Call to end spies' FOI exemption

AUSTRALIA'S spies could be subject to increased public scrutiny if a top-level review accepts the advice of the Australian government's freedom-of-information watchdog.

Australian Information Commissioner John McMillan has called for Australia's intelligence agencies to no longer be exempted from federal FOI laws.

Professor McMillan and FOI Commissioner James Popple have made the recommendation in a 97-page submission to the review of FOI laws by former Defence Department secretary and diplomat Allan Hawke.

But the secretive intelligence community is unlikely to welcome an FOI spotlight and the Australian Security Intelligence Organisation has quietly wound back public access to historical counter-espionage records available through the National Archives.

All Australian intelligence agencies, including ASIO, the Australian Secret Intelligence Service and the Defence Signals Directorate, are exempt from the operation of FOI legislation that allows the public and journalists to seek access to government records.

Professor McMillan and Dr Popple have argued that the long-standing blanket exemption for intelligence agencies is too broad and that ''exemptions applied on a document-by-document basis allow a more nuanced approach to managing appropriate information disclosure''.

''Merit reviews conducted by the [Office of the Australian Information Commissioner] indicate that the full exemption applying to intelligence agencies can have unintended or undesired impacts, obstructing consideration of otherwise reasonable information requests.''

The Information and FOI commissioners argue that such reform would bring Australia into line with the less secretive FOI practices of intelligence agencies in allied countries including New Zealand's Security Intelligence Service, the Central Intelligence Agency and Federal Bureau of Investigation in the United States and Canada's Security Intelligence Service.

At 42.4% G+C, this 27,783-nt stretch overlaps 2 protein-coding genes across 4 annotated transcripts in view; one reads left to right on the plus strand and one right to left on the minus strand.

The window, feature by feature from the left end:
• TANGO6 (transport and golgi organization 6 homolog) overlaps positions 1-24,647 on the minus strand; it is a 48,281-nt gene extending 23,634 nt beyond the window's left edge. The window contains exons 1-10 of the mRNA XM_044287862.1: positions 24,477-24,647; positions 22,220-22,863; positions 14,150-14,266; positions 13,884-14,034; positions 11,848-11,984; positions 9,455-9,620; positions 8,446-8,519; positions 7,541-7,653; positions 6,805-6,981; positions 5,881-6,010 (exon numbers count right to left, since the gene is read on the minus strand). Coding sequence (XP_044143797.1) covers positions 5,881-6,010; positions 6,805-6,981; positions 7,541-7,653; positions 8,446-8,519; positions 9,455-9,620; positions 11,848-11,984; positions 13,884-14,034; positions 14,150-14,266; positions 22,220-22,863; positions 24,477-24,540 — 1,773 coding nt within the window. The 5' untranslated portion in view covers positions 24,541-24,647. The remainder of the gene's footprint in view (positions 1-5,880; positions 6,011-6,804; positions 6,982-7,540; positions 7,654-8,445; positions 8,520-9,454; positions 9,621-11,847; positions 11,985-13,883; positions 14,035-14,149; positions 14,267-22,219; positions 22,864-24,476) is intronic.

Professor McMillan and Dr Popple argue that existing provisions within FOI legislation provide ''appropriate protections for information held by intelligence agencies''.

The proposal to end the intelligence community's FOI exemption is likely to meet strong bureaucratic resistance and may find little favour with the federal Labor government.

When the government's first tranche of FOI reforms was introduced into Parliament in March 2009, then cabinet secretary Senator John Faulkner reaffirmed that the Australian intelligence community would remain exempt from FOI.

''Classified national security information must be protected by the government in the national interest. This is right, it is vital, and it is not going to change,'' Senator Faulkner said.

Since 2008, ASIO has also tightened public access under archives legislation to its historical records, apparently as a consequence of contemporary counter-espionage sensitivities, with information released five or more years ago now being routinely redacted.

For example, information previously released through the National Archives but now determined to be still security classified includes advice from the 1960s by the ASIO director-general, Sir Charles Spry, to prime minister John Gorton that the Australia's embassies in Moscow and Tokyo had been penetrated by Russian intelligence and that 60 per cent of Russian diplomats in Canberra were assessed to be intelligence personnel.

Release of this information, more than 44 years after the event, is now judged to compromise national security.

Dr Hawke is to report the findings of his review to Attorney-General Nicola Roxon by April.

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